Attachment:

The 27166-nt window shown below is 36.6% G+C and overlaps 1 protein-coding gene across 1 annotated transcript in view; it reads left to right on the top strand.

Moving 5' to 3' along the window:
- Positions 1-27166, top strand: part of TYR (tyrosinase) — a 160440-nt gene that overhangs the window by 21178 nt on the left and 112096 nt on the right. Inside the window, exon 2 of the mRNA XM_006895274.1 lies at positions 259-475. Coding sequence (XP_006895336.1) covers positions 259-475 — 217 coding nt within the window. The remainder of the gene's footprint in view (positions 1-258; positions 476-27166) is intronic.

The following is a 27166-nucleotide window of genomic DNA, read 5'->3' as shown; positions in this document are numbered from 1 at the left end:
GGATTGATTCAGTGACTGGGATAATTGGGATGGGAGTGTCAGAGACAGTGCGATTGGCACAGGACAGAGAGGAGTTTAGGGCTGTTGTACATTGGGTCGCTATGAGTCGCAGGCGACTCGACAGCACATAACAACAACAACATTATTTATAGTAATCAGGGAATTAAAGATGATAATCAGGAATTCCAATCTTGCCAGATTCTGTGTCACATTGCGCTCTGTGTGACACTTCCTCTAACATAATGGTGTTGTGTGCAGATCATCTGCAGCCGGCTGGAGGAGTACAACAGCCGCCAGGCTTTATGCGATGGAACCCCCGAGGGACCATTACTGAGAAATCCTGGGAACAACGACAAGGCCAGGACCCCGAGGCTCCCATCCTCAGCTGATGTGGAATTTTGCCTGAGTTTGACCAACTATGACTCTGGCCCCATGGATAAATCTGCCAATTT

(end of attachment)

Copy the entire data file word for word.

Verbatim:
The 27166-nt window shown below is 36.6% G+C and overlaps 1 protein-coding gene across 1 annotated transcript in view; it reads left to right on the top strand.

Moving 5' to 3' along the window:
- Positions 1-27166, top strand: part of TYR (tyrosinase) — a 160440-nt gene that overhangs the window by 21178 nt on the left and 112096 nt on the right. Inside the window, exon 2 of the mRNA XM_006895274.1 lies at positions 259-475. Coding sequence (XP_006895336.1) covers positions 259-475 — 217 coding nt within the window. The remainder of the gene's footprint in view (positions 1-258; positions 476-27166) is intronic.

The following is a 27166-nucleotide window of genomic DNA, read 5'->3' as shown; positions in this document are numbered from 1 at the left end:
GGATTGATTCAGTGACTGGGATAATTGGGATGGGAGTGTCAGAGACAGTGCGATTGGCACAGGACAGAGAGGAGTTTAGGGCTGTTGTACATTGGGTCGCTATGAGTCGCAGGCGACTCGACAGCACATAACAACAACAACATTATTTATAGTAATCAGGGAATTAAAGATGATAATCAGGAATTCCAATCTTGCCAGATTCTGTGTCACATTGCGCTCTGTGTGACACTTCCTCTAACATAATGGTGTTGTGTGCAGATCATCTGCAGCCGGCTGGAGGAGTACAACAGCCGCCAGGCTTTATGCGATGGAACCCCCGAGGGACCATTACTGAGAAATCCTGGGAACAACGACAAGGCCAGGACCCCGAGGCTCCCATCCTCAGCTGATGTGGAATTTTGCCTGAGTTTGACCAACTATGACTCTGGCCCCATGGATAAATCTGCCAATTT